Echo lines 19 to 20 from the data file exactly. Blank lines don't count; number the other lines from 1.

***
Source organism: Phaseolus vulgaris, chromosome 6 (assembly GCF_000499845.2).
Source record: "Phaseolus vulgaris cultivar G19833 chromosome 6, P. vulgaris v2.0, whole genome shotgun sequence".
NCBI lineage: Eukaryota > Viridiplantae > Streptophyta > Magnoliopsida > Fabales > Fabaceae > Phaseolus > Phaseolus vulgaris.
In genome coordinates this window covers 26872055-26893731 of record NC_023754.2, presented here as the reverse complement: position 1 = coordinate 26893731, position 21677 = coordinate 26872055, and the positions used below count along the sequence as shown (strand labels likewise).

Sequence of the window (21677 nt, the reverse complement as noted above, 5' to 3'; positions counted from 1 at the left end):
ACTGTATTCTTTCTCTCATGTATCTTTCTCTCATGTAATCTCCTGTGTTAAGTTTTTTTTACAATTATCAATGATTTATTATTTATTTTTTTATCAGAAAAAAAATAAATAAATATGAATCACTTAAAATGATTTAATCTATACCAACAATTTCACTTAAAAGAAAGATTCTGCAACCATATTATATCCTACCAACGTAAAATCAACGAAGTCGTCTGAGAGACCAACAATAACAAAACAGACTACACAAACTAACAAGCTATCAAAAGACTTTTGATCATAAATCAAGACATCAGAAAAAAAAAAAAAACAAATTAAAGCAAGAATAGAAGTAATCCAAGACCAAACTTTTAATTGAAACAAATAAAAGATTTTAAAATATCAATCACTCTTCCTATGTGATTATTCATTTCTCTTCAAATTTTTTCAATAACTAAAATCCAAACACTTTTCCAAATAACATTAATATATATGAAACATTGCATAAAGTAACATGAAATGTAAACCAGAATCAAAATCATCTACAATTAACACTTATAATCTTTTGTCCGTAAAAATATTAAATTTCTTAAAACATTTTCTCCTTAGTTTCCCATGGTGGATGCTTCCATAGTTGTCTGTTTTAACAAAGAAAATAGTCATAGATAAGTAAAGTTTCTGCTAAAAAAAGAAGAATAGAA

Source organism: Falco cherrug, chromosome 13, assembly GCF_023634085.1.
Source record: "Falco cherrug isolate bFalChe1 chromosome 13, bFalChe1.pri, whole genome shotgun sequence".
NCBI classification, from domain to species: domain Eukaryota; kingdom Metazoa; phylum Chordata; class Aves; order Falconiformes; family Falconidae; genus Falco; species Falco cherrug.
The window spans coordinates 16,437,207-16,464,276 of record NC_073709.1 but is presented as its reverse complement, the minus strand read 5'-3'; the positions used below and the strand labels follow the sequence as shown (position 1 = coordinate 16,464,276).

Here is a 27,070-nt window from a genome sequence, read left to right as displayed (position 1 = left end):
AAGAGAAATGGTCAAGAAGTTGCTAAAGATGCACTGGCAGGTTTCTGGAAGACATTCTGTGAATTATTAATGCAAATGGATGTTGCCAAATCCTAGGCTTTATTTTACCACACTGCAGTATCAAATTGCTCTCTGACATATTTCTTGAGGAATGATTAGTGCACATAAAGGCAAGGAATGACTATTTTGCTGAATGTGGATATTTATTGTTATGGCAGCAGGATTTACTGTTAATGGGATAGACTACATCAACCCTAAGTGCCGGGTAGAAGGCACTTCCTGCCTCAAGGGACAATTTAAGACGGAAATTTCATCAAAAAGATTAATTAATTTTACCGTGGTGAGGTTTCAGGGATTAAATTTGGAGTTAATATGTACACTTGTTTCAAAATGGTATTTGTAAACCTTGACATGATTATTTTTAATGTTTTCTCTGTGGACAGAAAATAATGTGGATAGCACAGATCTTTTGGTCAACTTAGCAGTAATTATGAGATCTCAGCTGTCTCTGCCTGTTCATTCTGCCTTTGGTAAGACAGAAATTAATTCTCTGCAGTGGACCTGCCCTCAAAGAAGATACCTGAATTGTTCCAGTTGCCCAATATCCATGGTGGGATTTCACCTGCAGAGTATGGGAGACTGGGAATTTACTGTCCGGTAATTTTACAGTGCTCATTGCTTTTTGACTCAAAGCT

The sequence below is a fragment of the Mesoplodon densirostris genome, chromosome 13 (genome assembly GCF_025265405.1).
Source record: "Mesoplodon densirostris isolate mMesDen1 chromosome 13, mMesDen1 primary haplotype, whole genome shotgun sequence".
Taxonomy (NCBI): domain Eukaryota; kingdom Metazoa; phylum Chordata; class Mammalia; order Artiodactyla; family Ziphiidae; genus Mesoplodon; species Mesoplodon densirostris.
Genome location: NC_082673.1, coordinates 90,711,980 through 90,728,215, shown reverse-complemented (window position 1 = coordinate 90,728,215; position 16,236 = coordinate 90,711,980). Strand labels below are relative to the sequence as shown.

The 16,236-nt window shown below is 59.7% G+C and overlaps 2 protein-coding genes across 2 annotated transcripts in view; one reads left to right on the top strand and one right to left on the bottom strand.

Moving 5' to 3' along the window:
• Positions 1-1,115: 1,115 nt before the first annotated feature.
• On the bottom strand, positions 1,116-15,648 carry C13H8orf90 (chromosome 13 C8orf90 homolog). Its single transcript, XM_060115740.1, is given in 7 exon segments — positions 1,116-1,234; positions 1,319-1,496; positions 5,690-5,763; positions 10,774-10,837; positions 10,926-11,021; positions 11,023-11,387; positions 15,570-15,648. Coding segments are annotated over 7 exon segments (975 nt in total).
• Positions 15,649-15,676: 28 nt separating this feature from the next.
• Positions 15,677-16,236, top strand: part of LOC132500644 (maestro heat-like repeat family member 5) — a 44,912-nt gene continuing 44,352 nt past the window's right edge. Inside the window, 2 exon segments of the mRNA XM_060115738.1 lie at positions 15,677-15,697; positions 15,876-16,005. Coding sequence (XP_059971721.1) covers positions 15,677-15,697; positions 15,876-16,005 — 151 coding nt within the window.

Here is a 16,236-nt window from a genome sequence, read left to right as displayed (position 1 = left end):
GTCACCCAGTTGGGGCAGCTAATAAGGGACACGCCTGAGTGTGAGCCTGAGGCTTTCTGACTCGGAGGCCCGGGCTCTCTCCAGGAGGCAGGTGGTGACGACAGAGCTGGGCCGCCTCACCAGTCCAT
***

• Positions 1-1,115: 1,115 nt before the first annotated feature.
• On the bottom strand, positions 1,116-15,648 carry C13H8orf90 (chromosome 13 C8orf90 homolog). Its single transcript, XM_060115740.1, is given in 7 exon segments — positions 1,116-1,234; positions 1,319-1,496; positions 5,690-5,763; positions 10,774-10,837; positions 10,926-11,021; positions 11,023-11,387; positions 15,570-15,648. Coding segments are annotated over 7 exon segments (975 nt in total).